ENCINITAS — The city joined a growing national movement to reign in campaign spending.
Council members unanimously passed a non-binding resolution last week to overturn the U.S. Supreme Court’s 2010 Citizens United ruling.
Due to the decision, corporations, unions and individuals can contribute freely to Super PACs and their affiliated 501 (c) 4s to influence elections.
Several public speakers warned the decision could open the door for additional outside spending in local campaigns.
According to city rules in place, an individual or organization can’t give more than $250 to a council candidate. But in the aftermath of Citizens United, contributors could potentially skirt the code by funneling money into Super PACs and 501 (c) 4s. Those groups can’t coordinate directly with candidates’ campaigns, but they could spend money on advertisements to support the candidates.
Diane Lane, representing the local chapter of Keep Money out of Politics, said the resolution is symbolic, yet it will send the message to national legislators that Citizens United should be overturned.
“The point is to flood congress with support for overturning Citizens United,” Lane said, noting 500 cities across the U.S. have passed the same resolution, including three other cities in the county.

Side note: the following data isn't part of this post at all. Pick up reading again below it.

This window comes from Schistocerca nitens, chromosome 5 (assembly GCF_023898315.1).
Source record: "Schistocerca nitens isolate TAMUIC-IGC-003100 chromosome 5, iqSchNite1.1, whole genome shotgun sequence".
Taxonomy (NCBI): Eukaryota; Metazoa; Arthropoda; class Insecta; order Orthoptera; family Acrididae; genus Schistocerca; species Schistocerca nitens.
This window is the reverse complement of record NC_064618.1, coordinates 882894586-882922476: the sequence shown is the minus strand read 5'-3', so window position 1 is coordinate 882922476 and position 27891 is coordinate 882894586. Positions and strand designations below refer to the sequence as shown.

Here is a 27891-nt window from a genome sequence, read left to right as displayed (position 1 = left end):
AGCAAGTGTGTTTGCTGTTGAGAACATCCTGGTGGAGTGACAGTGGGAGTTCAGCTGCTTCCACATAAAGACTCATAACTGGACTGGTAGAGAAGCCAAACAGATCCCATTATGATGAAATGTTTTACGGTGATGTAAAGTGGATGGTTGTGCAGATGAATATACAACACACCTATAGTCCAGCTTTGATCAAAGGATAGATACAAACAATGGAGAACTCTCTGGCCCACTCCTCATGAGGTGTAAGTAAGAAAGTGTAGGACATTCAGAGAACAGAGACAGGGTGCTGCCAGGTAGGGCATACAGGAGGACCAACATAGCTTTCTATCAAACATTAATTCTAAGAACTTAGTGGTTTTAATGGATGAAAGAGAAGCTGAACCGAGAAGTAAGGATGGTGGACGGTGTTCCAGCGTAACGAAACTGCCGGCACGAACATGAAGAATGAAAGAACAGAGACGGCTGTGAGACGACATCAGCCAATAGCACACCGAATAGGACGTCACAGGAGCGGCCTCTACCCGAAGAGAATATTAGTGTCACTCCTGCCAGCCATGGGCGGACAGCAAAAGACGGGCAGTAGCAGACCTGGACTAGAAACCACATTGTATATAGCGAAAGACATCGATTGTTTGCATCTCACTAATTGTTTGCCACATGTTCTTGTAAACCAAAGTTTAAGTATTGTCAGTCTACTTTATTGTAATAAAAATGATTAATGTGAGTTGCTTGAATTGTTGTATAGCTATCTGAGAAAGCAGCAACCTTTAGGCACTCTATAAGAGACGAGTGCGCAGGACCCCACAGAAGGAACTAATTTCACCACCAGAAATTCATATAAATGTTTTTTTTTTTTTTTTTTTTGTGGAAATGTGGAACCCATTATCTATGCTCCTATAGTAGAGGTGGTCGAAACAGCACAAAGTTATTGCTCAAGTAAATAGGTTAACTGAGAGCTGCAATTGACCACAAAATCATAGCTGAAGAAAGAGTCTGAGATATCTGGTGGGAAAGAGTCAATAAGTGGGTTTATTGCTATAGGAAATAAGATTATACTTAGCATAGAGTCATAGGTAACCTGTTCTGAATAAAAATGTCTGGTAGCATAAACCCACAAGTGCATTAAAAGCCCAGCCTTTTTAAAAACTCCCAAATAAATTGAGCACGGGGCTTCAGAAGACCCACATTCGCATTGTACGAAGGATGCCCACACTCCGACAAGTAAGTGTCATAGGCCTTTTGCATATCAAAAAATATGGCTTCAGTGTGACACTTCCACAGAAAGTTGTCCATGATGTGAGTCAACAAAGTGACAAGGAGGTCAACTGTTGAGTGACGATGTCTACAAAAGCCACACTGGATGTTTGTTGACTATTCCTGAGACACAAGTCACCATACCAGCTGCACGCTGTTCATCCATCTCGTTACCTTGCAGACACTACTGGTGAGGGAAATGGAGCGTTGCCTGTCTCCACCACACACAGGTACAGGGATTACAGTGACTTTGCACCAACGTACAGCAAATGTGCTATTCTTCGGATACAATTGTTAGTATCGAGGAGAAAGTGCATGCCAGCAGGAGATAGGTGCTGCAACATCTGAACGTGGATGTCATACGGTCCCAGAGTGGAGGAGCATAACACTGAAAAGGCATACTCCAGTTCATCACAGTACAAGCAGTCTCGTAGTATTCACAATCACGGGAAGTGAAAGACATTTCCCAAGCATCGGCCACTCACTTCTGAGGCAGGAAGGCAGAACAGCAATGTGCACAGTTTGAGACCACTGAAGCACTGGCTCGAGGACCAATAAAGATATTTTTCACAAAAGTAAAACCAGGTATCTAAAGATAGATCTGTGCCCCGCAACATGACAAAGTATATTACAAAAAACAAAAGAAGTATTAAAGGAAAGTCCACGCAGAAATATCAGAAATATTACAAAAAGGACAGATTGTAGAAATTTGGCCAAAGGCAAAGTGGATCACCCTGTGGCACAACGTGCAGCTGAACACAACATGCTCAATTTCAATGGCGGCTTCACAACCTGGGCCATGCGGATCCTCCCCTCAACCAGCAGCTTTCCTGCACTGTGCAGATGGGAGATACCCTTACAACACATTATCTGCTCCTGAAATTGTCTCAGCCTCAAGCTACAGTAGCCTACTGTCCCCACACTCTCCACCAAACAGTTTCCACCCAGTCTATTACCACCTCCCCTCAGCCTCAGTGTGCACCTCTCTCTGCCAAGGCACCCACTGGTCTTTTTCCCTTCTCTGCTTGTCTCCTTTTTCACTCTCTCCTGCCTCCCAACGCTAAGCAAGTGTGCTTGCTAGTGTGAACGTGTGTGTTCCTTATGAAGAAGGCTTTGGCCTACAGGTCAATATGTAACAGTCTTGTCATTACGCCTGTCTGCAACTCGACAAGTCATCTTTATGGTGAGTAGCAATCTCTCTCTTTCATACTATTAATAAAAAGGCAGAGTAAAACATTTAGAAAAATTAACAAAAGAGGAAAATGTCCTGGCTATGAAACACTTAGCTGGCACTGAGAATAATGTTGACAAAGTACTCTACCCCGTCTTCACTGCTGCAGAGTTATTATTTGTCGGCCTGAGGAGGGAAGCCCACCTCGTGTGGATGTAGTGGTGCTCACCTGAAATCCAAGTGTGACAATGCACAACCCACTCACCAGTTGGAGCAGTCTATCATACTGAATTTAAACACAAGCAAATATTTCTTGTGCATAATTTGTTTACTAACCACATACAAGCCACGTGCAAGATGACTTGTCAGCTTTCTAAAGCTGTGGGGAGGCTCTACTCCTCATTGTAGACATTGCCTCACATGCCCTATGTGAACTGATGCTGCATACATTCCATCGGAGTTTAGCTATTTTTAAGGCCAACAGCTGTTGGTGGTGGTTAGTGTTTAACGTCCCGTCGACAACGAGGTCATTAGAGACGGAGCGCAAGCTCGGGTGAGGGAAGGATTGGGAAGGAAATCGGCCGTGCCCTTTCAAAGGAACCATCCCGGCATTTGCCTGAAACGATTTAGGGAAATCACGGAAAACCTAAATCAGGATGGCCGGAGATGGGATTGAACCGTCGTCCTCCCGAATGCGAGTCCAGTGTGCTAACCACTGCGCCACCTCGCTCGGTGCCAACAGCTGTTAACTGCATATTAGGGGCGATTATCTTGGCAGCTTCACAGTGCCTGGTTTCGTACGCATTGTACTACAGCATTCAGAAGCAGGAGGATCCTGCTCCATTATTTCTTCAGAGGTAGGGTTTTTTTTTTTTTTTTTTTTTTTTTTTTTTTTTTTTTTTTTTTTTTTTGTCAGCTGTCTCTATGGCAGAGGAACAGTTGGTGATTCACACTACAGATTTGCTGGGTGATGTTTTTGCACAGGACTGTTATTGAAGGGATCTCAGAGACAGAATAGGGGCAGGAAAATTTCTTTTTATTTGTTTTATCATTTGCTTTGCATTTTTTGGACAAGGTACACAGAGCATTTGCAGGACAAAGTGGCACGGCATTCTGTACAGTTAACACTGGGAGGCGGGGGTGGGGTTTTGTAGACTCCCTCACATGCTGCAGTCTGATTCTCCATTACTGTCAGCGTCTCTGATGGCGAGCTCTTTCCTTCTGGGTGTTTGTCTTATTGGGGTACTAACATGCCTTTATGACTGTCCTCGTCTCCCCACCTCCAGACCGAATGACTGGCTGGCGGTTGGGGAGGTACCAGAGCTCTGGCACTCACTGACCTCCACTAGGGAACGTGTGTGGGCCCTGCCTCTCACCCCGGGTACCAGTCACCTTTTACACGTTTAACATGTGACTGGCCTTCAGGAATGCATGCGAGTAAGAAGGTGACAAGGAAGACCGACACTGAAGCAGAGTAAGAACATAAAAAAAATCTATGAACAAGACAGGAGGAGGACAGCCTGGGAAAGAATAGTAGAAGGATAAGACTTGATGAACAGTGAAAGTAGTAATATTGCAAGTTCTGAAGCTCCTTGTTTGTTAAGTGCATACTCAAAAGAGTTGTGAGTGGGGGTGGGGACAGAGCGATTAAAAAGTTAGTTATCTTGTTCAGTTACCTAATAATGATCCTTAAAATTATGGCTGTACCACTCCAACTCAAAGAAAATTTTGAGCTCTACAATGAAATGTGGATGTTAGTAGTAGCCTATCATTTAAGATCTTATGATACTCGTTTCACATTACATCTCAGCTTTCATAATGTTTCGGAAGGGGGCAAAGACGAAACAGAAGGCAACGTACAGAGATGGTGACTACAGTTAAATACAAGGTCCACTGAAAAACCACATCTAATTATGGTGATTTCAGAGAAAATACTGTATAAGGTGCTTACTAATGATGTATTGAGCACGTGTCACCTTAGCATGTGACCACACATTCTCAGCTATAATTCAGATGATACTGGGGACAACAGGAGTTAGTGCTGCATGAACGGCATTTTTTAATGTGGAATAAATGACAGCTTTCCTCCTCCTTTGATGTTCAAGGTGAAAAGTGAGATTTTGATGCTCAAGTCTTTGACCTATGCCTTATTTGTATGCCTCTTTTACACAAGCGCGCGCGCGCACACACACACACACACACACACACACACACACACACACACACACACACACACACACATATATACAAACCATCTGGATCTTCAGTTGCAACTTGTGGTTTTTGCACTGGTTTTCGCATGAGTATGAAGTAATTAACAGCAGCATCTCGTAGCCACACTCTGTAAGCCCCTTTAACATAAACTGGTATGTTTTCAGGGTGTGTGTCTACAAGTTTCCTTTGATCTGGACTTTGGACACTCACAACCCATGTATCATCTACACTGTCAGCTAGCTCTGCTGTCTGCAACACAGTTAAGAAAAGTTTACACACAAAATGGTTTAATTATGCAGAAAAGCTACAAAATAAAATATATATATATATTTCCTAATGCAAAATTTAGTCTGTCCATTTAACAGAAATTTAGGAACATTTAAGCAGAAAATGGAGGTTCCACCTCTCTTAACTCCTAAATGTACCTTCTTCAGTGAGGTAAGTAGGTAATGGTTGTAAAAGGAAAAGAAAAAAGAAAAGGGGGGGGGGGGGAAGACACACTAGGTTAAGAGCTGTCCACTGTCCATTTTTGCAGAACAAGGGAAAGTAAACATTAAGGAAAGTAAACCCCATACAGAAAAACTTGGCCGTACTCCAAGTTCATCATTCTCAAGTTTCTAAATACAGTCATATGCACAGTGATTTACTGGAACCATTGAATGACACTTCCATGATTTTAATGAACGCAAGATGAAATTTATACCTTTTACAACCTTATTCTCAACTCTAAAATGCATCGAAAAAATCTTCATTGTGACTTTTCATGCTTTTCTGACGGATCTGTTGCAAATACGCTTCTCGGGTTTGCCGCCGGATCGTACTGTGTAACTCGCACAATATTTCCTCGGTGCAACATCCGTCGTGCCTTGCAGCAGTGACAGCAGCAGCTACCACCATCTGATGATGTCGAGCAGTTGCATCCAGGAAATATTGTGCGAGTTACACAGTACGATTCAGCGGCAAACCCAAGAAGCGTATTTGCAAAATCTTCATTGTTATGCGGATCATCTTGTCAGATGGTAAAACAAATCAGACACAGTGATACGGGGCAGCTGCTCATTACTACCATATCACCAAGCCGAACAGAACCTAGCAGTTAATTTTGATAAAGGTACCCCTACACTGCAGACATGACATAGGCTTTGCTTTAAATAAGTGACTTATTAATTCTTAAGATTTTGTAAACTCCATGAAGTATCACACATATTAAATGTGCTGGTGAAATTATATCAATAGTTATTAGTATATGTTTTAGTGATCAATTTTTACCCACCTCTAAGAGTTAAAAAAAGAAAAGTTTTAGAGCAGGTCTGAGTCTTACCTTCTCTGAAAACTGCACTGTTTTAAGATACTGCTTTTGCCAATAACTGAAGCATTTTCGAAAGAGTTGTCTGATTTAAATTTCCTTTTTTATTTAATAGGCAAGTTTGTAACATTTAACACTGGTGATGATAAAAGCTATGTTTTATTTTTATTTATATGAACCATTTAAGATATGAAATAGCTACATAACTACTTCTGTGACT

Councilman Tony Kranz said he’s in favor of reversing Citizens United. However, he believes draft amendments to overturn it would give the government too much power to regulate political speech. Hence, it’s key that any amendment is written carefully, he added.
“For me, the key is getting congress to propose an amendment to the constitution that I could support,” Kranz said.
Encinitas’ $250 contribution limit was established in 2001.
Council also voted for city staff to bring back a report on chaining the city’s campaign contribution limit to the consumer price index, which measures price changes for a variety of consumer goods.
That way, council members said the contribution cap is tied to the standard of living, and the limit wouldn’t have to be reexamined on a regular basis.
Solana Beach and the city of San Diego, for instance, automatically make adjustments to contribution limits based on the consumer price index.
A city staff report cited six cities in the county that don’t cap contributions, while the remaining 12 cities limit contributions, ranging from a $100 cap to a $4,100 ceiling.
In a separate move, council members also voted 4-1 to increase the mayor’s salary by $100 a month beginning in 2016.
Currently, the mayor and councilmembers take home $1,186 a month.
Councilmembers agreed that being mayor comes with added responsibilities, justifying the raise.
Councilwoman Kristin Gaspar, the sole vote against the motion, said she would prefer that the mayor’s vehicle allowance is increased $100, rather than increase the salary by that amount.
In November, Encinitas voters will directly elect the mayor for the first time, doing away with a council majority selecting the position.